Although the software allows you to use standard paper size as an option (instead of the Custom one here,) choose from the drop down menu, if you are scanning white paper it is hard to see the edges, if you want to use that option, either mark the corners of the page anyway, or put a dark paper over it in the scanner for contrast. Believe me, I have squinted at the edges too often!  In that mode, you don't get the second window with the crosses to line up - which is why I prefer this one, more accurate.
If you want to do a trace on something that has badly defined boundaries,like this Origami paper either outline things with a black marker or use software like Gimp to mask and fill the shapes of the scanned image  before tracing. The first option is easier (and quicker) unless you know your way around editing.

On very 'busy' papers, put small plain adhesive stickers roughly where you want your dots to be, then put your pen dot on those. I recommend using a 0.1 fine marker for them.

If you have lots of little images you want to cut, instead of doing them one at a time, glue them on to a thin backing paper, put the 4 dots around the whole lot and scan or photograph it in one go.

I made an acetate sheet filled with a grid of 1mm holes, click on the link to download it. The spacing does not need to be a specific measurement, mine are approx 1 cm apart. It is just to make sure you get a true rectangle.

BTW, if you make one of these, put paper under the plastic while you cut. (Do you really want to spend ages scraping them off?) When done, if they have not dropped out, put the plastic over a sheet of craft foam and use either an embossing tool (small one, obviously) to punch them through, or a pencil. The dots will embed in the foam, making it a lot easier! Makes a pretty effect in the foam too...hmmm, I'm sure to find a use for that.

A metal rule can then be used to accurately measure from  one dot to the  next. A minute spent doing that will save you time, paper and nerves!

OK, I think that's it. A long post but I wanted to make sure that I covered everything that you may need to know!   Now you can go through all your old greeting cards and cut the pretty bits out to re use!

Happy Scan2 Cutting and a big Thank You to Craft Edge for making this happen.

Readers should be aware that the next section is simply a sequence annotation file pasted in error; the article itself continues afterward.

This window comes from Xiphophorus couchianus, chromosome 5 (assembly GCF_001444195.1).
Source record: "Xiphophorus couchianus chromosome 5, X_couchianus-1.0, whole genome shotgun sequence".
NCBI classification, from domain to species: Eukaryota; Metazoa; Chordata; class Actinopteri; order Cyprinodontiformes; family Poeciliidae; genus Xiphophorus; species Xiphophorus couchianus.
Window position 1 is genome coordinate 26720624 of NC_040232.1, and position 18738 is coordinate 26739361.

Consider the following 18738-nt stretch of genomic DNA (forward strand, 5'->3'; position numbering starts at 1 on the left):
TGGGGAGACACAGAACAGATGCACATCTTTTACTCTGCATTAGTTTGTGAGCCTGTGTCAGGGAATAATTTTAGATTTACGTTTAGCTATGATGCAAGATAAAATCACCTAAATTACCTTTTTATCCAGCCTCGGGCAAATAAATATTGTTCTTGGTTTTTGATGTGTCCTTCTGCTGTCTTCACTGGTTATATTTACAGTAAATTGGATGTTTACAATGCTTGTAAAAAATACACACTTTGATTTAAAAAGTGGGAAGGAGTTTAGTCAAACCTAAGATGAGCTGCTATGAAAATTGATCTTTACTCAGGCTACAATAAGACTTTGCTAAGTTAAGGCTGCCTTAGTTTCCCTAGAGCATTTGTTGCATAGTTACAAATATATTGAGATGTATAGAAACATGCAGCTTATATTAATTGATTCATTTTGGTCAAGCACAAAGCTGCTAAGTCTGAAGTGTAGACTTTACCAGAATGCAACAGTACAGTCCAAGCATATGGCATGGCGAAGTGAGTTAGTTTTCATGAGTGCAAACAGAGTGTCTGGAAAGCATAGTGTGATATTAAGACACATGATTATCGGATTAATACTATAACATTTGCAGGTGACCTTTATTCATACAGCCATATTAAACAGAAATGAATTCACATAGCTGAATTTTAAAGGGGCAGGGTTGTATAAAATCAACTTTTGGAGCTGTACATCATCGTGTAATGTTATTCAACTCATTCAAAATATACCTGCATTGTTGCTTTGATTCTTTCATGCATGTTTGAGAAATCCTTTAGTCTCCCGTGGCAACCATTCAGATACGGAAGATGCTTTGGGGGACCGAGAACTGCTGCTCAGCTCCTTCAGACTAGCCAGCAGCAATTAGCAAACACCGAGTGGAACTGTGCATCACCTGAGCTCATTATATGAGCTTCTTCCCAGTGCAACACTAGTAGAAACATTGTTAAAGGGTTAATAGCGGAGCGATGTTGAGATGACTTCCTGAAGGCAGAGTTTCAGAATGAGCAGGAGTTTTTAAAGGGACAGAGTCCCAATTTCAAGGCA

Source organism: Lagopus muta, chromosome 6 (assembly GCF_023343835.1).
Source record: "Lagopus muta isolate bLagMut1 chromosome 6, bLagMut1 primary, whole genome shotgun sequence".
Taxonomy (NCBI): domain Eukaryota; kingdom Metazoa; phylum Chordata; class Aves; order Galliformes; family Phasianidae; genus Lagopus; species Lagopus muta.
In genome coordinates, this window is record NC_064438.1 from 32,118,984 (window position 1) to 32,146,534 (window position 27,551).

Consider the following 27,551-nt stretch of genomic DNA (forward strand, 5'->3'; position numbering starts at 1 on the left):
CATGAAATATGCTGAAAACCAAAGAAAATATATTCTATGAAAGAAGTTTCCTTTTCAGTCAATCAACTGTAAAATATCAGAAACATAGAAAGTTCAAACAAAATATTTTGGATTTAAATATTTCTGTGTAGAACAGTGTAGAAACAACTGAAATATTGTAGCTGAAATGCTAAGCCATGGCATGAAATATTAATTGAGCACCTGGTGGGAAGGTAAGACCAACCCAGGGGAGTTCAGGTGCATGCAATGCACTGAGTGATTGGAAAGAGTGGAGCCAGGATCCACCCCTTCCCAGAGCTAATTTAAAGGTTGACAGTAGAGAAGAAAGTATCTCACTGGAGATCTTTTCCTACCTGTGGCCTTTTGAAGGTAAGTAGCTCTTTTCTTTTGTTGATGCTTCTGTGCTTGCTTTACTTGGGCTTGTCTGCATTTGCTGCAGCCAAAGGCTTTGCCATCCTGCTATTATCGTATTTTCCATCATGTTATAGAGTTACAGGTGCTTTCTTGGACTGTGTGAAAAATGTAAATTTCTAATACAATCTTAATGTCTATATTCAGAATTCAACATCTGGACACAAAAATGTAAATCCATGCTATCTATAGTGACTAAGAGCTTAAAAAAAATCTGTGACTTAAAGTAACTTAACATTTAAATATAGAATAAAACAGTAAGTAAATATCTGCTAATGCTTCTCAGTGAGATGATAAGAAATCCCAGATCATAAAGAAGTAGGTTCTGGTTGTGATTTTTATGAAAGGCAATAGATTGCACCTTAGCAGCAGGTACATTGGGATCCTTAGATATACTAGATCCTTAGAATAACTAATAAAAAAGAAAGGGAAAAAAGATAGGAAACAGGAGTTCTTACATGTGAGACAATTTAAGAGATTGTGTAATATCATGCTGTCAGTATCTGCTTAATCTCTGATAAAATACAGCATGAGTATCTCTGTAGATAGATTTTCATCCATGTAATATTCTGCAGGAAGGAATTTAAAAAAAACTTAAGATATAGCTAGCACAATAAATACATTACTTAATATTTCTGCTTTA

1. Thanks so much for this tutorial. I have to try this out. What a great feature ! I'm glad to hear that it works exactly the way it should .

    1. So am I! It has so many uses from cutting out stamped images if that's your thing, or just using scraps, to cutting around your own art work. The other thing to note, is that if you use the camera to get an image, you are not limited to a scanner bed size.

  2. check your scanner software (or just graphic software in general) some have a feature where you can stitch two (or more) images together - this might help with sheets larger than A4 (general scanner size)

    also the drawing around the edges on things like the origami paper - you can also tape a piece of acetate over the sheet, and trace onto that, once you have scanned in the image, remove the acetate, leave your paper exactly where you had it, no drawn lines to worry about, and you should be able to clean the marker off the acetate and re-use it.

    Gaz (who loves how it says unknown even when I sign in!!)

    1. Good tip on the acetate Gaz! Yes, my scanner does have that but the method mine uses to line up is not very accurate - others may be. In general it isn't an issue for me. Regards your signature, is the unknown here? if so I apologise, my strengths are not in social media settings....:(

    2. Hi Sandra, yes the unknown thing is here but it's on all blogs. it asks me to log in, I select google account and it still says unknown then the date I posted.


  3. Thanks for doing the nagging! This is a fantastic new feature, can't wait to try it out.